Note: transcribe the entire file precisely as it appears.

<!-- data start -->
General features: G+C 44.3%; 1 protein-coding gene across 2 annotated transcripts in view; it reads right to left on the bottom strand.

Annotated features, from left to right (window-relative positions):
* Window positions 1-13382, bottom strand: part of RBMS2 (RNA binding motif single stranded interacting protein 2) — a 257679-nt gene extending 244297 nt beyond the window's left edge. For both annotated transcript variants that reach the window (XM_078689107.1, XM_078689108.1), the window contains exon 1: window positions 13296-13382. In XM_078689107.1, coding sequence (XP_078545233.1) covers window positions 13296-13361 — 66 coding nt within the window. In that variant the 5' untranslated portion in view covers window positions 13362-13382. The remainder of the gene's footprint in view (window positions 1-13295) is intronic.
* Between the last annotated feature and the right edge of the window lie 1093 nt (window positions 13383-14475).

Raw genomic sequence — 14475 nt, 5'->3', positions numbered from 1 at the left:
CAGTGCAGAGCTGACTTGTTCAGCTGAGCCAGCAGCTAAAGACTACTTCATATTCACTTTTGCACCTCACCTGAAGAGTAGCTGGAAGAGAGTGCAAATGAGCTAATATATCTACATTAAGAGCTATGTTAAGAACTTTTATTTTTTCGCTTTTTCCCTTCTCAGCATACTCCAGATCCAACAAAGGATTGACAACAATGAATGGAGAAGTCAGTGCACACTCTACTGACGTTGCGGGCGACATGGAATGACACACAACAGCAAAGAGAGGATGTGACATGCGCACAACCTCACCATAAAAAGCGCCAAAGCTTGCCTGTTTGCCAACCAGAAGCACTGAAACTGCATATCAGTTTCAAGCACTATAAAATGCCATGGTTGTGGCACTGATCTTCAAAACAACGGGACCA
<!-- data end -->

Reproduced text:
General features: G+C 44.3%; 1 protein-coding gene across 2 annotated transcripts in view; it reads right to left on the bottom strand.

Annotated features, from left to right (window-relative positions):
* Window positions 1-13382, bottom strand: part of RBMS2 (RNA binding motif single stranded interacting protein 2) — a 257679-nt gene extending 244297 nt beyond the window's left edge. For both annotated transcript variants that reach the window (XM_078689107.1, XM_078689108.1), the window contains exon 1: window positions 13296-13382. In XM_078689107.1, coding sequence (XP_078545233.1) covers window positions 13296-13361 — 66 coding nt within the window. In that variant the 5' untranslated portion in view covers window positions 13362-13382. The remainder of the gene's footprint in view (window positions 1-13295) is intronic.
* Between the last annotated feature and the right edge of the window lie 1093 nt (window positions 13383-14475).

Raw genomic sequence — 14475 nt, 5'->3', positions numbered from 1 at the left:
CAGTGCAGAGCTGACTTGTTCAGCTGAGCCAGCAGCTAAAGACTACTTCATATTCACTTTTGCACCTCACCTGAAGAGTAGCTGGAAGAGAGTGCAAATGAGCTAATATATCTACATTAAGAGCTATGTTAAGAACTTTTATTTTTTCGCTTTTTCCCTTCTCAGCATACTCCAGATCCAACAAAGGATTGACAACAATGAATGGAGAAGTCAGTGCACACTCTACTGACGTTGCGGGCGACATGGAATGACACACAACAGCAAAGAGAGGATGTGACATGCGCACAACCTCACCATAAAAAGCGCCAAAGCTTGCCTGTTTGCCAACCAGAAGCACTGAAACTGCATATCAGTTTCAAGCACTATAAAATGCCATGGTTGTGGCACTGATCTTCAAAACAACGGGACCA